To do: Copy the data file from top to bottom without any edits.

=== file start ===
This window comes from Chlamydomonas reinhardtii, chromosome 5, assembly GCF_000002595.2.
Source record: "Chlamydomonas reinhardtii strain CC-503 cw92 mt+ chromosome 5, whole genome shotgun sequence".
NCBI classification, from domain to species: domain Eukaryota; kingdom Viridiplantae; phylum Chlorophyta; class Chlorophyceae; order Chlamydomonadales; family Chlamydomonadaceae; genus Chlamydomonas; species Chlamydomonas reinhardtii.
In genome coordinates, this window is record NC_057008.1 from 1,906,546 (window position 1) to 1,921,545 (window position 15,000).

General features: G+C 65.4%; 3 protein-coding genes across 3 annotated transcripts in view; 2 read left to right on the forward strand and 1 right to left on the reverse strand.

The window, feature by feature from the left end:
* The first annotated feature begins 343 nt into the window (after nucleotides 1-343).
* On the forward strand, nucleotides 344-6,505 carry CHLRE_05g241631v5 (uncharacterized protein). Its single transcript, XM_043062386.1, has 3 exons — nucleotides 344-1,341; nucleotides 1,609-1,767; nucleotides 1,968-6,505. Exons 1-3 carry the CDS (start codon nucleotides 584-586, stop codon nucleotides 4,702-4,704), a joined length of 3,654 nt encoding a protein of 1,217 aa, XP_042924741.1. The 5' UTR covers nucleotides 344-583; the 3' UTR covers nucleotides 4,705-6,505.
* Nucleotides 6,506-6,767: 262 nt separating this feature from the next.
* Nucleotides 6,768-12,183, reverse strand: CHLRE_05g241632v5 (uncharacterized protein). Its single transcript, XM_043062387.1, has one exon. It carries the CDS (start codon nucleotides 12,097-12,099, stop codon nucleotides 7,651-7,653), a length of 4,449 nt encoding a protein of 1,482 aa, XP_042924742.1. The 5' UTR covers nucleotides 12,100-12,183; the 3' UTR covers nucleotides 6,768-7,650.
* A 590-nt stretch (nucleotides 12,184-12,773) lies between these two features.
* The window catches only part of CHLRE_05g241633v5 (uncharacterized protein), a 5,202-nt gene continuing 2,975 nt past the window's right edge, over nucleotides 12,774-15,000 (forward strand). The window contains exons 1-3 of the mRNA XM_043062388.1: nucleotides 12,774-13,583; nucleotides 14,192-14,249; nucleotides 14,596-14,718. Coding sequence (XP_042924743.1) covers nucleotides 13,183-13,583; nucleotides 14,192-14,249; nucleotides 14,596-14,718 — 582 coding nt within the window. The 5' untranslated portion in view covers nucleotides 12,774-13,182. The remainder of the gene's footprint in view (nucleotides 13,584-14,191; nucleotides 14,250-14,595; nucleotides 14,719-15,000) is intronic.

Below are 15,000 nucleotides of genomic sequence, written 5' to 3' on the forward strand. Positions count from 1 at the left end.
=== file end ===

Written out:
This window comes from Chlamydomonas reinhardtii, chromosome 5, assembly GCF_000002595.2.
Source record: "Chlamydomonas reinhardtii strain CC-503 cw92 mt+ chromosome 5, whole genome shotgun sequence".
NCBI classification, from domain to species: domain Eukaryota; kingdom Viridiplantae; phylum Chlorophyta; class Chlorophyceae; order Chlamydomonadales; family Chlamydomonadaceae; genus Chlamydomonas; species Chlamydomonas reinhardtii.
In genome coordinates, this window is record NC_057008.1 from 1,906,546 (window position 1) to 1,921,545 (window position 15,000).

General features: G+C 65.4%; 3 protein-coding genes across 3 annotated transcripts in view; 2 read left to right on the forward strand and 1 right to left on the reverse strand.

The window, feature by feature from the left end:
* The first annotated feature begins 343 nt into the window (after nucleotides 1-343).
* On the forward strand, nucleotides 344-6,505 carry CHLRE_05g241631v5 (uncharacterized protein). Its single transcript, XM_043062386.1, has 3 exons — nucleotides 344-1,341; nucleotides 1,609-1,767; nucleotides 1,968-6,505. Exons 1-3 carry the CDS (start codon nucleotides 584-586, stop codon nucleotides 4,702-4,704), a joined length of 3,654 nt encoding a protein of 1,217 aa, XP_042924741.1. The 5' UTR covers nucleotides 344-583; the 3' UTR covers nucleotides 4,705-6,505.
* Nucleotides 6,506-6,767: 262 nt separating this feature from the next.
* Nucleotides 6,768-12,183, reverse strand: CHLRE_05g241632v5 (uncharacterized protein). Its single transcript, XM_043062387.1, has one exon. It carries the CDS (start codon nucleotides 12,097-12,099, stop codon nucleotides 7,651-7,653), a length of 4,449 nt encoding a protein of 1,482 aa, XP_042924742.1. The 5' UTR covers nucleotides 12,100-12,183; the 3' UTR covers nucleotides 6,768-7,650.
* A 590-nt stretch (nucleotides 12,184-12,773) lies between these two features.
* The window catches only part of CHLRE_05g241633v5 (uncharacterized protein), a 5,202-nt gene continuing 2,975 nt past the window's right edge, over nucleotides 12,774-15,000 (forward strand). The window contains exons 1-3 of the mRNA XM_043062388.1: nucleotides 12,774-13,583; nucleotides 14,192-14,249; nucleotides 14,596-14,718. Coding sequence (XP_042924743.1) covers nucleotides 13,183-13,583; nucleotides 14,192-14,249; nucleotides 14,596-14,718 — 582 coding nt within the window. The 5' untranslated portion in view covers nucleotides 12,774-13,182. The remainder of the gene's footprint in view (nucleotides 13,584-14,191; nucleotides 14,250-14,595; nucleotides 14,719-15,000) is intronic.

Below are 15,000 nucleotides of genomic sequence, written 5' to 3' on the forward strand. Positions count from 1 at the left end.